Rose pointed out that “there lies outside purely private property and government-controlled ‘public property’ a distant class of inherently public property’ which is fully controlled by neither government nor private agents. This is property collectively ‘owned’ and managed by society at large, with claims independent of and indeed superior to the claims of any purported governmental manager” (e.g. oceans, air we breathe are all in the nature of public goods).

Rose cities the customary right to participate in the public square, noting that it has long been regarded as indispensable to social life. The public square - at least before the internet - is where we communicate, socialize, revel in each others company, establish communal bonds, and create social capital and trust, the indispensable elements for nurturing community. The right to be included to have access to one another which is the basic right to participate ‘in commons’ is the fundamental property right, while private property, the right to enclose, own, exclude is merely a qualifies deviation from the norm - although in modern times the qualification has all but subsumed the norm.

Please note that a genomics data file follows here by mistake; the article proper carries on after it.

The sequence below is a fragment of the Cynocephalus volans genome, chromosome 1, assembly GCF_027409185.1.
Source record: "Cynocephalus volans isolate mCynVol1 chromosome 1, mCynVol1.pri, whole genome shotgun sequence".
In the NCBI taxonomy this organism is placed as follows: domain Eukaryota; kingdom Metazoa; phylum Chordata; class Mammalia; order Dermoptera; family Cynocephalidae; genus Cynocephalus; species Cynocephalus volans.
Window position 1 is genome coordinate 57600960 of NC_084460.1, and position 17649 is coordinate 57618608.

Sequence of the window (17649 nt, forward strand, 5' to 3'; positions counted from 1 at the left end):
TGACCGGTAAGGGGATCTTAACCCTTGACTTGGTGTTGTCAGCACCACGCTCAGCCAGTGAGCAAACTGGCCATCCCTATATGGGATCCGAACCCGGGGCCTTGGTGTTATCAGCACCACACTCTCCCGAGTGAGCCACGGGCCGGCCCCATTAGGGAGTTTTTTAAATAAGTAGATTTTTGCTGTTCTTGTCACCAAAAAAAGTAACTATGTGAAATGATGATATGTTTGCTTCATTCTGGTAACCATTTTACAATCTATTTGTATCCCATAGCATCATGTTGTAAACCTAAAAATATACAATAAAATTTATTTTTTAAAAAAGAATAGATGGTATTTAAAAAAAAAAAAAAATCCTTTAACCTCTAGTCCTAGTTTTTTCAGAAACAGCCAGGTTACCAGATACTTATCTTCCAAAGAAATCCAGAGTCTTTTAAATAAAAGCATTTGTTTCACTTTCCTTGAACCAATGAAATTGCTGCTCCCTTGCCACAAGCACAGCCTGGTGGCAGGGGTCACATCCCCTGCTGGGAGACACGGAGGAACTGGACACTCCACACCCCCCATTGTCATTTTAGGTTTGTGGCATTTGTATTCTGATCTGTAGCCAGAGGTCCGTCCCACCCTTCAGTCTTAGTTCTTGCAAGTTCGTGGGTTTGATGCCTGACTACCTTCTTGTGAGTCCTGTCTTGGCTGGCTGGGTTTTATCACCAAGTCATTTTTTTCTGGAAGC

In regard to festivals, dances, sporting events and other social activities in the public square, the more individuals that participate says Rose, “the higher its value to each participant. Rose says that this is the reverse of the tragedy of the commons. it is a comedy of commons as is so felicitously expressed in the phrase ‘the more the merrier’.

What makes Rose’s insight so uncanny is she wrote it in 1986, before the emergence of the WWW. Rose’s blistering attack on Hardin’s tragedy of commons thesis and her equally spirited defense of the comedy of the commons was followed, just four years later by publication of Elinor Ostrom’s ‘The Governing of the Commons’. Her work dazzled the intellectual community and even the economic academy. Ostrom;s insightful analysis won her the coveted Nobel prize in economics in 2009 - making her the first woman ever to receive the honor.